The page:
Having spent almost a decade and half working in frontline newspaper journalism before joining Extern, I might be forgiven for thinking I had seen and heard it all after a daily digest of reporting crimes, court cases and other general catastrophes. But working alongside so many fantastic frontline practitioners within Extern soon disavowed me of that notion.

The dedication and professionalism of those of our colleagues who daily deal with people at their most vulnerable was undoubtedly an eye-opener for me. What’s more, it made me question my own preconceptions of their work and, as Extern’s Communications Officer, how I should publicise what they do.

Overcoming stigma through language

One of the biggest learning curves for me has been language, and our use of it. Previously, when standing outside a press briefing or courthouse, notebook in hand, I would have given little thought about using terms such as ‘killer’, ‘addict’, ‘ex-convict’, ‘hanged himself’, and so many others.

Even interviewing families of victims in their immediate grief sometimes failed to make myself and many of my colleagues aware of how the language we used in reporting their trauma might only compound their hurt.

Such harm is rarely intentional, though, and is borne more out of outdated training practices and lack of education about the sensitivity of language.

The media is capable of learning, though, and in more recent years we have seen a greater understanding and a movement towards softer turns of phrase, which extract judgment – implied or overt – from what they describe.

Where once they spoke of someone having ‘committed suicide’, they now speak of someone ‘dying through suicide’ or ‘taking their own life’. The pain these words portray may be no less for the families of those at the centre of these stories, but it at least tries to take out the added hurt of public judgment.

Where terms such as ‘hooked on drugs’ or 'druggies' might have been thrown around thoughtlessly before, they are slowly but surely being replaced by softer, but no less impactful descriptions such as ‘problematic drug and alcohol usage’ or ‘illegal substances’.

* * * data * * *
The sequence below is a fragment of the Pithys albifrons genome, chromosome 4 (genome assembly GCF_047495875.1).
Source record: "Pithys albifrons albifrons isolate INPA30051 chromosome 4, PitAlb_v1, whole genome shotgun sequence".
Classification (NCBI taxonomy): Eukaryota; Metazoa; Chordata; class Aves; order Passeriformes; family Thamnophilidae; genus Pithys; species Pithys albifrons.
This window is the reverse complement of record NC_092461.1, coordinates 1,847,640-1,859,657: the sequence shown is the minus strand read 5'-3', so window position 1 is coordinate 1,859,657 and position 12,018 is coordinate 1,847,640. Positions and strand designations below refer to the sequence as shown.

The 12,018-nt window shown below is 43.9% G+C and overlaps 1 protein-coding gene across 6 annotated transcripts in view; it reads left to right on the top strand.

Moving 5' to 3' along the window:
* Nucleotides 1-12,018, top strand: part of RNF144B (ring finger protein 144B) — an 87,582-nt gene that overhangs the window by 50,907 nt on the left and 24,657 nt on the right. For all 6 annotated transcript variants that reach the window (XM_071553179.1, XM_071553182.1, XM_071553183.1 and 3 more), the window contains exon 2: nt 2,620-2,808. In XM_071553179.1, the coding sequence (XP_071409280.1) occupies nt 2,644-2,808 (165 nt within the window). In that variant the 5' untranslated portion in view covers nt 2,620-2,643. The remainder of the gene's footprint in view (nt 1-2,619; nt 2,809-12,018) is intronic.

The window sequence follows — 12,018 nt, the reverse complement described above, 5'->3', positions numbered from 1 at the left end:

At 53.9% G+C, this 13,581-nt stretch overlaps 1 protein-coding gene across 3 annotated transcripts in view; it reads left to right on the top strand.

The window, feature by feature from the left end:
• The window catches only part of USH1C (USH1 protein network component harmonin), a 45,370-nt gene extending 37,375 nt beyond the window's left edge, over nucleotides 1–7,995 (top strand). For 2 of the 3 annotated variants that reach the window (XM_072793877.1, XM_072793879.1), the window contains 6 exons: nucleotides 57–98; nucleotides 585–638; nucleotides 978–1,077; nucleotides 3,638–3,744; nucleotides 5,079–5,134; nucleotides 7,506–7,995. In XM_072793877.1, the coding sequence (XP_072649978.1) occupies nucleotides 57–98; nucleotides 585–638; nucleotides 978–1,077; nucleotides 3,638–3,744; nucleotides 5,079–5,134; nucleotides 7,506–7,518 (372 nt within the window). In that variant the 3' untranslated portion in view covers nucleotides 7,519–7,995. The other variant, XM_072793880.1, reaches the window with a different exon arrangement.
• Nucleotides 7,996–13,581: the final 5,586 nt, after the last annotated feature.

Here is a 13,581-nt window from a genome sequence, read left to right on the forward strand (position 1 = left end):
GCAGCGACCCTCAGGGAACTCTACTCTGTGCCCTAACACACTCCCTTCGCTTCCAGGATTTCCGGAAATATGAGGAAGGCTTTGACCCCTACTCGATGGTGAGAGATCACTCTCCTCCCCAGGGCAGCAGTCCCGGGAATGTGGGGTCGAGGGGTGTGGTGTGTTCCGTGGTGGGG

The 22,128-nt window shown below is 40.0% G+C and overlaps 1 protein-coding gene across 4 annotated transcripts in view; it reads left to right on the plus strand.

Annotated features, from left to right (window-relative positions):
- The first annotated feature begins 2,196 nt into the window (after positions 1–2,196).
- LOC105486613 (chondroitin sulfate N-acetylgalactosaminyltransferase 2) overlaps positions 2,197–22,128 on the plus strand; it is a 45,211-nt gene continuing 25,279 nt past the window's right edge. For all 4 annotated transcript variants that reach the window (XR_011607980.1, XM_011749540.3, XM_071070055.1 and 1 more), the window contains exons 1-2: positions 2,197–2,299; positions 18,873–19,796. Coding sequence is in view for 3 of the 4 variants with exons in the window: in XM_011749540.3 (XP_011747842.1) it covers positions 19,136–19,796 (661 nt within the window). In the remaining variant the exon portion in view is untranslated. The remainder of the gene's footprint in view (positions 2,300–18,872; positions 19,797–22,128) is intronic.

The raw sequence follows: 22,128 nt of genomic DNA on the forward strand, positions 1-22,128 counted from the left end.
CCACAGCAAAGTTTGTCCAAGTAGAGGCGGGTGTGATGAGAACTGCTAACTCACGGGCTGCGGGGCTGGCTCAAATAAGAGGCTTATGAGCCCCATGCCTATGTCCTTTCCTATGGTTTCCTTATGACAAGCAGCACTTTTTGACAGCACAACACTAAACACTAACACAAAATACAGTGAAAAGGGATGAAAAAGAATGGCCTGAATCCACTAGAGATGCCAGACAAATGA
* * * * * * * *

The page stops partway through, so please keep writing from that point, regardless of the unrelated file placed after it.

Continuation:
The same is true for those who are homeless or at risk of homelessness, people once disparagingly written off as ‘vagrants’, ‘drifters’ or, cringmakingly, ‘tramps’.

Educating the press

A more politically sensitive argument rages still now about the precise differences between immigrants, refugees, and asylum seekers, with the terms seemingly interchangeable among  commentators, depending on their political hue.

Educating the press and public about the importance of using the right terms informs much of the daily work which my colleagues and I in Extern’s Communications Team carry out in developing media relations.

In recent years we have cultivated important relationships with individual journalists and outlets, and positive steps have been made towards developing a greater understanding of the complexities of Extern’s work and how it should be described.

There should be some allowance made too for those who don’t have the benefit of the inside knowledge many of those working in social care take for granted. Reporters are often under pressure – both in time and from demanding editors – to grab readers’ attention, all the more challenging in this age of quick social media ‘hits’.

It will be a long road to change attitudes and preconceptions, but we are on the right path. And Extern is doing its part to ensure such greater understanding without wishing to alienate or dictate to what must remain and a free and independent press.

Words matter

The media can be a powerful ally in sharing our incredible, lifechanging work and changing attitudes among those who might seek to criticise the people we support.

And like any charity, we can always find a use for positive coverage of our life-changing work.

Or should that be ‘usage’? 

Matthew McCreary, External Communications Officer